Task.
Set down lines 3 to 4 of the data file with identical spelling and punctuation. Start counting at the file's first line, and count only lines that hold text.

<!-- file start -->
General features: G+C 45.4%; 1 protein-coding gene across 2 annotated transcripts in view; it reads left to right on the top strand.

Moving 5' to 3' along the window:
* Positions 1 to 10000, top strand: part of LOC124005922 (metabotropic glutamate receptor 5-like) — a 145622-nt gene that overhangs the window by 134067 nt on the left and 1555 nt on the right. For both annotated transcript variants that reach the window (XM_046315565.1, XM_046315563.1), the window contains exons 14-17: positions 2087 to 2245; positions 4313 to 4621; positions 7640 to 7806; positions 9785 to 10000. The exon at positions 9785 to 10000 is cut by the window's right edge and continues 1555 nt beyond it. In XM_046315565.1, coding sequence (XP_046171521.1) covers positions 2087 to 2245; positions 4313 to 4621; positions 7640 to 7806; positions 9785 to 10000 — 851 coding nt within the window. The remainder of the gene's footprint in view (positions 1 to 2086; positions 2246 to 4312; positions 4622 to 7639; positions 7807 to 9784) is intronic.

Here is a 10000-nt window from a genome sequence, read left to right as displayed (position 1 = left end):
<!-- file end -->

* Positions 1 to 10000, top strand: part of LOC124005922 (metabotropic glutamate receptor 5-like) — a 145622-nt gene that overhangs the window by 134067 nt on the left and 1555 nt on the right. For both annotated transcript variants that reach the window (XM_046315565.1, XM_046315563.1), the window contains exons 14-17: positions 2087 to 2245; positions 4313 to 4621; positions 7640 to 7806; positions 9785 to 10000. The exon at positions 9785 to 10000 is cut by the window's right edge and continues 1555 nt beyond it. In XM_046315565.1, coding sequence (XP_046171521.1) covers positions 2087 to 2245; positions 4313 to 4621; positions 7640 to 7806; positions 9785 to 10000 — 851 coding nt within the window. The remainder of the gene's footprint in view (positions 1 to 2086; positions 2246 to 4312; positions 4622 to 7639; positions 7807 to 9784) is intronic.

Here is a 10000-nt window from a genome sequence, read left to right as displayed (position 1 = left end):